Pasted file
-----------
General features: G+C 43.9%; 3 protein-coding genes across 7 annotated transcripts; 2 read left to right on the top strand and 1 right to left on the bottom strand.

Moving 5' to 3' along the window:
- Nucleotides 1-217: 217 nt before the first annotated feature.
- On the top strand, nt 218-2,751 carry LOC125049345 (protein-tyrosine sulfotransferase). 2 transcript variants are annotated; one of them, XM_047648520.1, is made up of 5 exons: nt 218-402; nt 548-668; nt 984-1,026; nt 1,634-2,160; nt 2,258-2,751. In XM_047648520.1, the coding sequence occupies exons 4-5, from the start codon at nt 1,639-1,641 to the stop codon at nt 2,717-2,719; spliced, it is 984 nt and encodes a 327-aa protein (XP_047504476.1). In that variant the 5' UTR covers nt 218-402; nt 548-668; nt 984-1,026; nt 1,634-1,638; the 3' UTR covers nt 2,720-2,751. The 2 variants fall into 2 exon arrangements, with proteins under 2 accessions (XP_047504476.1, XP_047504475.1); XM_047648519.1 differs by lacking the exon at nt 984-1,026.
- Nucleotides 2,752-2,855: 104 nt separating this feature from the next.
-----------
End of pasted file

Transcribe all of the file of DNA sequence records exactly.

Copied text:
General features: G+C 43.9%; 3 protein-coding genes across 7 annotated transcripts; 2 read left to right on the top strand and 1 right to left on the bottom strand.

Moving 5' to 3' along the window:
- Nucleotides 1-217: 217 nt before the first annotated feature.
- On the top strand, nt 218-2,751 carry LOC125049345 (protein-tyrosine sulfotransferase). 2 transcript variants are annotated; one of them, XM_047648520.1, is made up of 5 exons: nt 218-402; nt 548-668; nt 984-1,026; nt 1,634-2,160; nt 2,258-2,751. In XM_047648520.1, the coding sequence occupies exons 4-5, from the start codon at nt 1,639-1,641 to the stop codon at nt 2,717-2,719; spliced, it is 984 nt and encodes a 327-aa protein (XP_047504476.1). In that variant the 5' UTR covers nt 218-402; nt 548-668; nt 984-1,026; nt 1,634-1,638; the 3' UTR covers nt 2,720-2,751. The 2 variants fall into 2 exon arrangements, with proteins under 2 accessions (XP_047504476.1, XP_047504475.1); XM_047648519.1 differs by lacking the exon at nt 984-1,026.
- Nucleotides 2,752-2,855: 104 nt separating this feature from the next.